Skip to main content

Even after Fortnite, there's still something essential about the MMOFPS

Take a walk on the Planetside

If you're in need of some quiet time - and I certainly am, because the people upstairs are having their kitchen refitted, and the resulting powerdrill noise is literally shaking things off my desk - I recommend a stroll across the plains of Planetside 2. This might seem odd advice, given that PlanetSide 2 is a shooter in which hundreds or even thousands of players fight each other simultaneously, but the thing about planet-sized wars is that they require plenty of legroom, and the thing about crowds is that you can lose yourself within them.

Watch on YouTube

Launched a decade ago, Planetside 2 is an MMOFPS, proud scion of a faded breed of impossibly big-team, big-map shooters, also including Resistance and MAG on console, that became trendy during the noughties, and that have since been eclipsed by open world shooters with looser multiplayer functionality - to say nothing of Fortnite and the battle royale. It's a curious, crumbling road-not-taken of a genre with a distinct vibe. To unpack that vibe, it's worth a quick armchair-designer-rundown of how certain other FPS genres organise player movement - how they shuffle us around, bring us together or lead us on, and how they present us to ourselves as combatants.

At the narrow end, you have Call Of Duty and its ilk - compact, centrifugal skirmishes that, in my experience, trade above all on the absence of a place to stop. Call Of Duty map layouts often feel like a camouflaged figure-of-eight or Penrose stair. The paths roll into each other, there are few walls you can set your back to, and the feeling is thus of being relentlessly chivvied around by the terrain itself, even as you build your killstreak multiplier. You might pause now and then to lay mines and snipe, but those who tread water are placing themselves at a disadvantage. There is always another player orbiting round behind you, even if they aren't really looking for you, and the overriding emotions are thus anxiety and frenzy.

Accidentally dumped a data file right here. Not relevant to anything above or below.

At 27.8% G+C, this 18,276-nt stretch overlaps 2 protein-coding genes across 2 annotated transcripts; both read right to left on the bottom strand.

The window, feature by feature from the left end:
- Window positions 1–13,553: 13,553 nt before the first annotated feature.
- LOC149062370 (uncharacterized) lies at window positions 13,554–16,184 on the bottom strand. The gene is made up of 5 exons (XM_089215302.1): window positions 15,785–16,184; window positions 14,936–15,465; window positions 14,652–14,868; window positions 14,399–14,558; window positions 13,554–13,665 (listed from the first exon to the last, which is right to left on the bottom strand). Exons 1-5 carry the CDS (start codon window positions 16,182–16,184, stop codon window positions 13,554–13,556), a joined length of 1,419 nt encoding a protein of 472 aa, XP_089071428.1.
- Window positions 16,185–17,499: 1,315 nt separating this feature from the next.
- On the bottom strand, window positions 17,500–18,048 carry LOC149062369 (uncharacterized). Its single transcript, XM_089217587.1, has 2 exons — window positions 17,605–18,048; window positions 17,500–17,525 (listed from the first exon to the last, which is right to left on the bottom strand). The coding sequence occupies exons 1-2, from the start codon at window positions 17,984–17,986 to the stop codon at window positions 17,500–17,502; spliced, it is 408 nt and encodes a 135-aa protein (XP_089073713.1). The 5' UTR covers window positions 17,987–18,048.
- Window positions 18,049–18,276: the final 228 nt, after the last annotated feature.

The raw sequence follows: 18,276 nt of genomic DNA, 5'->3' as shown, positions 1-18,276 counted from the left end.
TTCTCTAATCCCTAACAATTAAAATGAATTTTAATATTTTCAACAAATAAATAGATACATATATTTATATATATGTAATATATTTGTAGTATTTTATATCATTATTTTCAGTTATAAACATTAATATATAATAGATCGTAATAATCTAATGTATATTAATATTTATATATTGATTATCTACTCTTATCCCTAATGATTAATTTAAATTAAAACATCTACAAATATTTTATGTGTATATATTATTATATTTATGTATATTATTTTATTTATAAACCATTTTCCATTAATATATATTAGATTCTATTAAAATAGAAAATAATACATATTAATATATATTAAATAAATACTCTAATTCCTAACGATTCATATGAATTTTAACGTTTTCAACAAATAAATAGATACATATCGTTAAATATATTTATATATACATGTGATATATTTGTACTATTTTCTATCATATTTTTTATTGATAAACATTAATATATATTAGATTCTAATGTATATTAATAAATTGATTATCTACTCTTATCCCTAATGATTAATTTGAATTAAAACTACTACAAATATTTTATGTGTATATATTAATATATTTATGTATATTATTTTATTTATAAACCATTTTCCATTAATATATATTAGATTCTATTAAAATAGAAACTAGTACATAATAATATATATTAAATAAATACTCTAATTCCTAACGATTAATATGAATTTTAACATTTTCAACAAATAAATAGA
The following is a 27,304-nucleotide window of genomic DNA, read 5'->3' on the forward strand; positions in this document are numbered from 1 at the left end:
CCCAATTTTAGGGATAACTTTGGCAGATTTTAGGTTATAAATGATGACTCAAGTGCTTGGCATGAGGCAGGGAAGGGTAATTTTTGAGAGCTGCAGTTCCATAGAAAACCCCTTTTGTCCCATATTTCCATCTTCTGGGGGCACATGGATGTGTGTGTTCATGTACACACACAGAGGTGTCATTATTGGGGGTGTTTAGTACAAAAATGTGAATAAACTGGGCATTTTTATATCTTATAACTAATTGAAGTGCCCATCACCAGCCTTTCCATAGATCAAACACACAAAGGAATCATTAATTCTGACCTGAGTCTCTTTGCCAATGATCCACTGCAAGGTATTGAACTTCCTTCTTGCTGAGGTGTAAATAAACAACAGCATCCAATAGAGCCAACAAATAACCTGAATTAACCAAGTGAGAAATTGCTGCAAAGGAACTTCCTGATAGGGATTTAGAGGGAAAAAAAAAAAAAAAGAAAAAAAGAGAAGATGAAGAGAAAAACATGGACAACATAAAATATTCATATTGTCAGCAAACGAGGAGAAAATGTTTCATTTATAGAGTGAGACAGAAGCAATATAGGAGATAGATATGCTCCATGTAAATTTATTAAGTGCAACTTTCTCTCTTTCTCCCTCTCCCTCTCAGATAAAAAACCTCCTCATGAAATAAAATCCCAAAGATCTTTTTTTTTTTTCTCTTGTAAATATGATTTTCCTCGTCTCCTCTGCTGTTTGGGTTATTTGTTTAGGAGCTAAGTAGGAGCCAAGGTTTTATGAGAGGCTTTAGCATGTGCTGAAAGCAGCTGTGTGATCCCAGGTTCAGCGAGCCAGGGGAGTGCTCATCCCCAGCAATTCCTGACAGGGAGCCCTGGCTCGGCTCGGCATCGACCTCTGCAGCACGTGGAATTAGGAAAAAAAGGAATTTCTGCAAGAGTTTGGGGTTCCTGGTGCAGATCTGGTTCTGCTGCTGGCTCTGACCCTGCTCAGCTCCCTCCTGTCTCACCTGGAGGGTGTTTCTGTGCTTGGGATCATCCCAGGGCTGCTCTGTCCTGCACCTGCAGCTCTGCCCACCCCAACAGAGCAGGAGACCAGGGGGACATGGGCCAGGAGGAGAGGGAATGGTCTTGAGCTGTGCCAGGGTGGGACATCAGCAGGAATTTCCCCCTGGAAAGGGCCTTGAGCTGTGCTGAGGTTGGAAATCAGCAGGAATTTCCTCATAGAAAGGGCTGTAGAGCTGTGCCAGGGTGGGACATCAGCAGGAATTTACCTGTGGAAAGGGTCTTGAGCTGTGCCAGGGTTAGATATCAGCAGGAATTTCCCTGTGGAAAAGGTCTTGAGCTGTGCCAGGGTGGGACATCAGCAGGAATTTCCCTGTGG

At the other end of the scale, you have battle royale shooters, which start out leisurely, spacious and sociable, a world seen from on-high, and end up claustrophobic, chaotic and vicious. That baked-in match narrative is what makes a Fortnite match so watchable, I think, once you strip away all the building metas and rocket rams and so forth. You know that it's going to come down to a 1:1 eventually. It's all about the transformation of a mildly unruly building sandbox into a game of reflexes and corners, with the option to accelerate that transformation by making a beeline for the choicest drops and defensible locations.

MMO FPS Planetside 2 has overhauled its underwater combat as part of July's Surf and Storm update.

The MMOFPS as I understand it swims between these two experiences. There's something like the anatomy of a traditional FPS at work, with base layouts that consist more obviously of sightlines, flanking routes and chokepoints, but that experience is "opt in". Head away from the killzone and suddenly you're playing a kind of asymmetrical walking sim, or whatever the non-pejorative version of "walking sim" is. You bump into a hostile player noodling around near their HQ and exchange guilty looks, like office colleagues who took the long way back from the snack machine - "I won't tell your platoon CO if you don't tell mine".